A judge has upheld Home Secretary Amber Rudd’s decision to send home an American couple who have spent about £400,000 on their award-winning Inverness guesthouse.
Lady Carmichael ruled that the politician didn’t act unlawfully when she ruled that Russell and Ellen Felber didn’t meet legal requirements to remain in Scotland.
The New Yorkers had employed one person full-time at Torridon Guest House in Kenneth Street – but a rule change in 2014 meant they had not been employing enough people.
Last night, Mr Elber said both he and his wife were too “freaked out” by the outcome to comment on their next steps, which could involve the case going to a higher court.
The Felbers bought the guest house for £300,000 and spent another £100,000 on renovation – and it has since received rave reviews and awards.
Mrs Felber has became an active member of Inverness Cathedral’s bell ringing club and she was also taking Gaelic lessons.
The couple first came to Scotland in 2011 on a three-year visa which was extended by another two years, but when they applied for leave to remain in the UK in early 2016 the Home Office refused to grant the application.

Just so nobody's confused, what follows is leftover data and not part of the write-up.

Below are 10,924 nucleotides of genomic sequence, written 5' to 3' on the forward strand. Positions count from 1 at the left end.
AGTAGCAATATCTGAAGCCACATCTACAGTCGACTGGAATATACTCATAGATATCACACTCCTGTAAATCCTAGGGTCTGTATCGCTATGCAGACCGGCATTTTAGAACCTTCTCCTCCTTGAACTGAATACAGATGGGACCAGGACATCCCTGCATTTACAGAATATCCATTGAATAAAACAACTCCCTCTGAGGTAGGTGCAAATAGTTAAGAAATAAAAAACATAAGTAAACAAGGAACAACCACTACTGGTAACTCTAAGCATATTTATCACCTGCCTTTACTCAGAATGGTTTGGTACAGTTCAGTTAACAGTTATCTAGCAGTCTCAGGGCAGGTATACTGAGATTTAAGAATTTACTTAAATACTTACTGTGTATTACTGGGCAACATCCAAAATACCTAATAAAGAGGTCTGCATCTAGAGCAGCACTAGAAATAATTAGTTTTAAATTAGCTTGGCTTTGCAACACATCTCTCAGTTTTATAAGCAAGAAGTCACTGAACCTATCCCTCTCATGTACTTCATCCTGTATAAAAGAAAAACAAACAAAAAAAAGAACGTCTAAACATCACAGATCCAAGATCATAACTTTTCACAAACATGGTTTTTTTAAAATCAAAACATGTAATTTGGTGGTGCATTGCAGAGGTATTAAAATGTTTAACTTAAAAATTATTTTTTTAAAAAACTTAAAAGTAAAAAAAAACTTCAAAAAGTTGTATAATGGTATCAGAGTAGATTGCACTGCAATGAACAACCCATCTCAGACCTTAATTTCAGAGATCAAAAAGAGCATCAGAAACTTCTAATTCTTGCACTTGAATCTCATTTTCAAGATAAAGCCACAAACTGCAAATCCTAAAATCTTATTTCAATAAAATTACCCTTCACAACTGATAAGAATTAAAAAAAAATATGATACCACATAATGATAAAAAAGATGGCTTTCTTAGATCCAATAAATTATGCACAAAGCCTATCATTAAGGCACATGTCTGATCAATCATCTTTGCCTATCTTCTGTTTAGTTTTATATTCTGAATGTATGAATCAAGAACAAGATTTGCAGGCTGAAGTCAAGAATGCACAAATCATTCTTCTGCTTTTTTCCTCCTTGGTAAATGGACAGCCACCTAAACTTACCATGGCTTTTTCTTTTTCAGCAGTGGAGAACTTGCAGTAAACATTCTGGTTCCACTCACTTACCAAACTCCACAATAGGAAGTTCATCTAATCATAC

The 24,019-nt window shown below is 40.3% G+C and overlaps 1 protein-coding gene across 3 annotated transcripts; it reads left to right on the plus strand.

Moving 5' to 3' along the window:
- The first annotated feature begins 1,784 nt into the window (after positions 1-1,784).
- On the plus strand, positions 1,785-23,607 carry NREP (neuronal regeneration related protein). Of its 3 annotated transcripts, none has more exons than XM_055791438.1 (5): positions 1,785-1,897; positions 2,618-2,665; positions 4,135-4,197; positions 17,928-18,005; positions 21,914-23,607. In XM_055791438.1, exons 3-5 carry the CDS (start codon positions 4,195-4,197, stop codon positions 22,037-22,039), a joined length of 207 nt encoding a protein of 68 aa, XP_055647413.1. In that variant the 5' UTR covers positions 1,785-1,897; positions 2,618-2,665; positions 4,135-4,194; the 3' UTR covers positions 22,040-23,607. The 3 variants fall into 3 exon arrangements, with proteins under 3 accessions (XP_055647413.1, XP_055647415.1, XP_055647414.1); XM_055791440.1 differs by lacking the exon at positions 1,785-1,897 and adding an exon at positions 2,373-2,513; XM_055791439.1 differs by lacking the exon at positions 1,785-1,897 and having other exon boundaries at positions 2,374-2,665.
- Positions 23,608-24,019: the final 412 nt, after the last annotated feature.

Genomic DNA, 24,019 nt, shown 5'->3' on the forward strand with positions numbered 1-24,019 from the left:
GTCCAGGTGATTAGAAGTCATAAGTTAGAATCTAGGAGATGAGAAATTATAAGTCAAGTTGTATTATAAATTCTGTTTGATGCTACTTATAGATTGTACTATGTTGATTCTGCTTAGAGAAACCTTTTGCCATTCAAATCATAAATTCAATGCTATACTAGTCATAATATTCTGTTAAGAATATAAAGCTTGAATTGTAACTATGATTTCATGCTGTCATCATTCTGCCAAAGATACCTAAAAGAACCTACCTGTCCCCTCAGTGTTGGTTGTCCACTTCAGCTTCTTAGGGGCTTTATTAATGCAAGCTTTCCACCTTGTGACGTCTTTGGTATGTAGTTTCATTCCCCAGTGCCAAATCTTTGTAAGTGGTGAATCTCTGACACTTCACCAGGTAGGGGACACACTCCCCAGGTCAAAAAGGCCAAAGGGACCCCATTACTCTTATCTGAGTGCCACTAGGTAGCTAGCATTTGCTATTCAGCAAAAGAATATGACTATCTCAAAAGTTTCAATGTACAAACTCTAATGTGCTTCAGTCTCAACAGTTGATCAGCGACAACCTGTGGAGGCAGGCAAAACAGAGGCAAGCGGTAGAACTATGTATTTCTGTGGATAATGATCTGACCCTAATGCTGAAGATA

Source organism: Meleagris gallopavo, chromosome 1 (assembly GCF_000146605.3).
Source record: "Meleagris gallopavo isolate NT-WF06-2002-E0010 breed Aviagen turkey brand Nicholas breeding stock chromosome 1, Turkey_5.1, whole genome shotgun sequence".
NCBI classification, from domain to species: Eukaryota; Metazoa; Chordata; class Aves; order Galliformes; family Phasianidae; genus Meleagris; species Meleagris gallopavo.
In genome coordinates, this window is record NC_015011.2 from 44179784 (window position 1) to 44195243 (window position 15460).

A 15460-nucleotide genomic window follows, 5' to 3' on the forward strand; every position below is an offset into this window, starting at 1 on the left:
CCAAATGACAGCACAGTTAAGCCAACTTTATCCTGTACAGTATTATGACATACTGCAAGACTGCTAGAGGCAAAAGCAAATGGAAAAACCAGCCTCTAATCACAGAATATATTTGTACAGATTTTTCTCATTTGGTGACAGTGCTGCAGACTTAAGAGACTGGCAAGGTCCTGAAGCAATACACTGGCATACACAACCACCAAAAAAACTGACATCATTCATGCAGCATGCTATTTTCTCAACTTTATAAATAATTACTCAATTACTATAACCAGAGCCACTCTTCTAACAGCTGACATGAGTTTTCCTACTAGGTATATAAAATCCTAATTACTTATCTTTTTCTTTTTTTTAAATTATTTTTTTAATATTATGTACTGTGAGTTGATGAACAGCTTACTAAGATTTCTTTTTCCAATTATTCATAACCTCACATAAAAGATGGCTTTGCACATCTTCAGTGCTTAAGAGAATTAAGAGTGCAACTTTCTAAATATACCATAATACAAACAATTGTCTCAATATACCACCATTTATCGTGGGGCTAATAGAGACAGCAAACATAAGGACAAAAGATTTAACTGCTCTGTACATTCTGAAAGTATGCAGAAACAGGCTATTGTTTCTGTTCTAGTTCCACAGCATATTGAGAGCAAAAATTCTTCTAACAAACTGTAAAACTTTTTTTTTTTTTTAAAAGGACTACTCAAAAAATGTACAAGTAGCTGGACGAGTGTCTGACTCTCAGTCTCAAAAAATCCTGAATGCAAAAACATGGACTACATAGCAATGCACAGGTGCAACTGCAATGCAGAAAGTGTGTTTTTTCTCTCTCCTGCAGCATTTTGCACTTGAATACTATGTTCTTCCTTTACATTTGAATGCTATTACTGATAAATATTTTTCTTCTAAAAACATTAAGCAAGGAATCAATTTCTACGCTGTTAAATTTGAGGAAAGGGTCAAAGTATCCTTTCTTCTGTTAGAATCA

And the Felbers received a letter in December from the Home Office telling them they had 30 days to leave the UK.
The Court of Session heard in May that the Home Office changed the rules on the number of employees that business people on entrepreneur visas in November 2014.
These new rules were devised after a decision was made to extend the Felbers’ visas.
Mr Felber’s lawyer, advocate Alan Caskie, argued that the home secretary should have applied her discretion and allowed the Felbers to remain, as the couple has acted in accordance with their visa requirements.
But yesterday, Lady Carmichael issued a written judgment which read: “The court’s function will usually be limited to reducing a decision that has been taken where a discretion has been found to have been exercised in an unlawful manner.
“It is normally outwith the proper scope of judicial review for the court to tell a public authority how it should exercise its discretion. While there may be cases where there could only be one possible outcome in the lawful exercise of discretion – this is not such a case.”